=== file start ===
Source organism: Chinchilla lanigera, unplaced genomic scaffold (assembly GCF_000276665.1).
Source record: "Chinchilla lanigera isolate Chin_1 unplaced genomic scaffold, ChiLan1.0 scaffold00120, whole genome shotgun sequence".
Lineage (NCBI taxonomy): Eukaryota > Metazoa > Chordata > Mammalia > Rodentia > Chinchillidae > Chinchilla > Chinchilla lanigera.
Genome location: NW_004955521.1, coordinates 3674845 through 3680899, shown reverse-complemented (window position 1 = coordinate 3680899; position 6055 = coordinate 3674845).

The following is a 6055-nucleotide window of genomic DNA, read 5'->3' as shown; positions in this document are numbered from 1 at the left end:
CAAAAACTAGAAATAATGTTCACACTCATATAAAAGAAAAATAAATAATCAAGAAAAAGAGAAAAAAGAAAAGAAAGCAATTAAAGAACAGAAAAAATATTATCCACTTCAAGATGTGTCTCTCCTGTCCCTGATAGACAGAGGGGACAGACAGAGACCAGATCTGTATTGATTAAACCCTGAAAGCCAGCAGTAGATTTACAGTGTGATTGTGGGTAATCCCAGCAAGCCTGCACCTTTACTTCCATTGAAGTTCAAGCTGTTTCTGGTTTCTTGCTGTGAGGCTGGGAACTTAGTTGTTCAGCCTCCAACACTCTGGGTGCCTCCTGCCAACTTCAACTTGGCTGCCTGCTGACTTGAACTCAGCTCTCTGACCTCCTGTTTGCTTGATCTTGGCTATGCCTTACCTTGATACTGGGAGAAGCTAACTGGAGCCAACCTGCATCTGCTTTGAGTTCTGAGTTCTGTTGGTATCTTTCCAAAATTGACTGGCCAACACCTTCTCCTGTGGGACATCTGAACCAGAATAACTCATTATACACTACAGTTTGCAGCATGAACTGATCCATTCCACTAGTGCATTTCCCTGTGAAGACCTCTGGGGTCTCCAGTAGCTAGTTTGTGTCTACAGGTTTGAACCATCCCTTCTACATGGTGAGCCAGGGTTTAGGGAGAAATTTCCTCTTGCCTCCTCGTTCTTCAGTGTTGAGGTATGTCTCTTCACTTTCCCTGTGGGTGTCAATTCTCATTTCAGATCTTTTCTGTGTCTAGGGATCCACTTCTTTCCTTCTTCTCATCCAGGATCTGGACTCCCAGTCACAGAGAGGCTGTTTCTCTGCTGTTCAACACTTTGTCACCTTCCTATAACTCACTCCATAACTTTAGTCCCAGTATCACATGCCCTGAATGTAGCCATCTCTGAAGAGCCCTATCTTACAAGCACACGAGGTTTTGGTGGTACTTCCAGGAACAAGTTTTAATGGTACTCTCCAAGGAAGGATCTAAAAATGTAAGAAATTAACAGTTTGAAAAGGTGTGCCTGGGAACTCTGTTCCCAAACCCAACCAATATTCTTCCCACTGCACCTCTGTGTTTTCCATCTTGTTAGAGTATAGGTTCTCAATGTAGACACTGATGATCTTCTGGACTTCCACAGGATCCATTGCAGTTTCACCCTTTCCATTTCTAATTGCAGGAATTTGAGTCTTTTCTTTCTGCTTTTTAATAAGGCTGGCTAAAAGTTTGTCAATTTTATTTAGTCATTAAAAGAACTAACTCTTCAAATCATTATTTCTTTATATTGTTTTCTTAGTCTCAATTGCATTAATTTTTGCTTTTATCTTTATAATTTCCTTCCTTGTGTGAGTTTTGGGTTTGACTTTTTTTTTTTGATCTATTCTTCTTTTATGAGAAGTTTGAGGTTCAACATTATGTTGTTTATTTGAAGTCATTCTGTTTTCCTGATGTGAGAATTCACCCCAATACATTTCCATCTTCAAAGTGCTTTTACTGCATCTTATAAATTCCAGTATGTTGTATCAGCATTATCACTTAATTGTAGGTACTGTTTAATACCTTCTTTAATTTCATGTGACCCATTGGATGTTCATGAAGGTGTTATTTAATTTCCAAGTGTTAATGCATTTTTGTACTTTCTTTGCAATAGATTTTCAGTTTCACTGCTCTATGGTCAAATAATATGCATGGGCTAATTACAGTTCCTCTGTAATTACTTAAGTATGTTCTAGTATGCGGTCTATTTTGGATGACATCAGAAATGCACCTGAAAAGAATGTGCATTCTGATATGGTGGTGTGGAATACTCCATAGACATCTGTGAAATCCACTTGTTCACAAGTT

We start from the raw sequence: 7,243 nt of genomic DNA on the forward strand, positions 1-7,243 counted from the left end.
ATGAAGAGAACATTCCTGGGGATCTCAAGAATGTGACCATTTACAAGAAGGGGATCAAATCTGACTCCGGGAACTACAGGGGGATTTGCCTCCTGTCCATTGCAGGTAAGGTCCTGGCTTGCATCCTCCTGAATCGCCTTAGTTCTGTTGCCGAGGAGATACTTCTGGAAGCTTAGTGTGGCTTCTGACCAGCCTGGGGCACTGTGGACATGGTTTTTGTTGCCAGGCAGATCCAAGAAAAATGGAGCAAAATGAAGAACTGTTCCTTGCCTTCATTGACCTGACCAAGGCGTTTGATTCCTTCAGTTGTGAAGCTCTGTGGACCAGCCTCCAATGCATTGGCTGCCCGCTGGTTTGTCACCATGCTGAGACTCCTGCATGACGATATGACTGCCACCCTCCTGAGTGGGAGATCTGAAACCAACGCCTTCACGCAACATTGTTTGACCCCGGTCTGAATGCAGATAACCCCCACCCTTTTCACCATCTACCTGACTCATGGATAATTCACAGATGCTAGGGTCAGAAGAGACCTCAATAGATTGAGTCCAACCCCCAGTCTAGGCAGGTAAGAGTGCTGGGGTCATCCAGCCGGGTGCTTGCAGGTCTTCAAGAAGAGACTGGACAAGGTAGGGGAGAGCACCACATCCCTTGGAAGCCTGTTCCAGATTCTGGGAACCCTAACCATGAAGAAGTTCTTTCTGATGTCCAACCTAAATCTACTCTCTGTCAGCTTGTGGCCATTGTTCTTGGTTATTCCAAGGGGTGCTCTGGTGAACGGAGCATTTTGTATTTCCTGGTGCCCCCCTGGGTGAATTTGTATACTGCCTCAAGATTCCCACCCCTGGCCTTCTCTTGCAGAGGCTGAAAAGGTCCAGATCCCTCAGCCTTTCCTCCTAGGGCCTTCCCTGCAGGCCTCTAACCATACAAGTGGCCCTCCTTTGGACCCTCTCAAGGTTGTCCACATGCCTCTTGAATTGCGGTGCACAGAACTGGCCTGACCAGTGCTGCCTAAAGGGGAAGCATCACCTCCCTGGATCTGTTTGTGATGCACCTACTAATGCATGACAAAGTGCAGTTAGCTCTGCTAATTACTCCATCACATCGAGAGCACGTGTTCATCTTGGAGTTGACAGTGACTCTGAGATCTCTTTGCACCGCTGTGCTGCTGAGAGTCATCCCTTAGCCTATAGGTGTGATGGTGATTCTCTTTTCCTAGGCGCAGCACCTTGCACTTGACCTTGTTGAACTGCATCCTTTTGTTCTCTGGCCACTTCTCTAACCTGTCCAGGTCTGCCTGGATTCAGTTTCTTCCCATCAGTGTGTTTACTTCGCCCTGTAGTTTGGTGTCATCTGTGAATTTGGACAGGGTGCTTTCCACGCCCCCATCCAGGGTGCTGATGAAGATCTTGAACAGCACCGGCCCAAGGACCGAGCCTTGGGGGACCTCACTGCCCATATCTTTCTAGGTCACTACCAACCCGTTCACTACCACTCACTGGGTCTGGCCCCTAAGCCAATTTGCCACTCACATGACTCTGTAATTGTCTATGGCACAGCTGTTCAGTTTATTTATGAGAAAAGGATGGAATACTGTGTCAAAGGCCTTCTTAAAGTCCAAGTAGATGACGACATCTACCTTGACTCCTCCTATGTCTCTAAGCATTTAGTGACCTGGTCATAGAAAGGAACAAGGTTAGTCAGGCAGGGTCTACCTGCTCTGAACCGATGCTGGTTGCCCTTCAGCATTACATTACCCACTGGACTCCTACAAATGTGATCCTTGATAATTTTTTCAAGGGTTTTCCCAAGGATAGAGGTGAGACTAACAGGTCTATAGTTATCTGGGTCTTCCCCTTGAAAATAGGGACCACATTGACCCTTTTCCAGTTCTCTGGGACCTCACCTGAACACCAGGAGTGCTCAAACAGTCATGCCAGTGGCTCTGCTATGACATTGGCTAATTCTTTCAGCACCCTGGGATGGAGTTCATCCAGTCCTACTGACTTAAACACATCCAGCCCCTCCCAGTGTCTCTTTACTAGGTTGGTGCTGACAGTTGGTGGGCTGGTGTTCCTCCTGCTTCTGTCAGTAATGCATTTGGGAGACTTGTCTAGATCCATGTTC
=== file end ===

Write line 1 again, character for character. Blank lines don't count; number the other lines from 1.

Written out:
Source organism: Chinchilla lanigera, unplaced genomic scaffold (assembly GCF_000276665.1).